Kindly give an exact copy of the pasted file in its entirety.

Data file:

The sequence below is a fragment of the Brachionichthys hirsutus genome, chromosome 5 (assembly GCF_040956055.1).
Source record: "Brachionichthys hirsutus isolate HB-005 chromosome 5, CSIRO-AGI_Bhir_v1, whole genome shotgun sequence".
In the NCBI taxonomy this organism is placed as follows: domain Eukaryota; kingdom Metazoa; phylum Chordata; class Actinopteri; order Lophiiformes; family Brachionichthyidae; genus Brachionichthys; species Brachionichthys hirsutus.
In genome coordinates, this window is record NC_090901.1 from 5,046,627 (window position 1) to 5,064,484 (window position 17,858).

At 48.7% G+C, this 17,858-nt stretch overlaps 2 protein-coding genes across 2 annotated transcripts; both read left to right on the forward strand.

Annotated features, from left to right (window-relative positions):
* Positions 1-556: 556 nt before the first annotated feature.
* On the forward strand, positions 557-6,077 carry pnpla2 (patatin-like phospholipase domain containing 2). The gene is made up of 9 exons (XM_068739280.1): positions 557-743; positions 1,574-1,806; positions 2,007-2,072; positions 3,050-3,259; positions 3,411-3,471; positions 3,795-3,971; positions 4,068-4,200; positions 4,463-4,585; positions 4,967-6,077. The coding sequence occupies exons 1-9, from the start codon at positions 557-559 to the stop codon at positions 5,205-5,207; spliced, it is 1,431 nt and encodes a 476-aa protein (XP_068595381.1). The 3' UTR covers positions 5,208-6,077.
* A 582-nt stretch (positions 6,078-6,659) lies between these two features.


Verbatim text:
The sequence below is a fragment of the Brachionichthys hirsutus genome, chromosome 5 (assembly GCF_040956055.1).
Source record: "Brachionichthys hirsutus isolate HB-005 chromosome 5, CSIRO-AGI_Bhir_v1, whole genome shotgun sequence".
In the NCBI taxonomy this organism is placed as follows: domain Eukaryota; kingdom Metazoa; phylum Chordata; class Actinopteri; order Lophiiformes; family Brachionichthyidae; genus Brachionichthys; species Brachionichthys hirsutus.
In genome coordinates, this window is record NC_090901.1 from 5,046,627 (window position 1) to 5,064,484 (window position 17,858).

At 48.7% G+C, this 17,858-nt stretch overlaps 2 protein-coding genes across 2 annotated transcripts; both read left to right on the forward strand.

Annotated features, from left to right (window-relative positions):
* Positions 1-556: 556 nt before the first annotated feature.
* On the forward strand, positions 557-6,077 carry pnpla2 (patatin-like phospholipase domain containing 2). The gene is made up of 9 exons (XM_068739280.1): positions 557-743; positions 1,574-1,806; positions 2,007-2,072; positions 3,050-3,259; positions 3,411-3,471; positions 3,795-3,971; positions 4,068-4,200; positions 4,463-4,585; positions 4,967-6,077. The coding sequence occupies exons 1-9, from the start codon at positions 557-559 to the stop codon at positions 5,205-5,207; spliced, it is 1,431 nt and encodes a 476-aa protein (XP_068595381.1). The 3' UTR covers positions 5,208-6,077.
* A 582-nt stretch (positions 6,078-6,659) lies between these two features.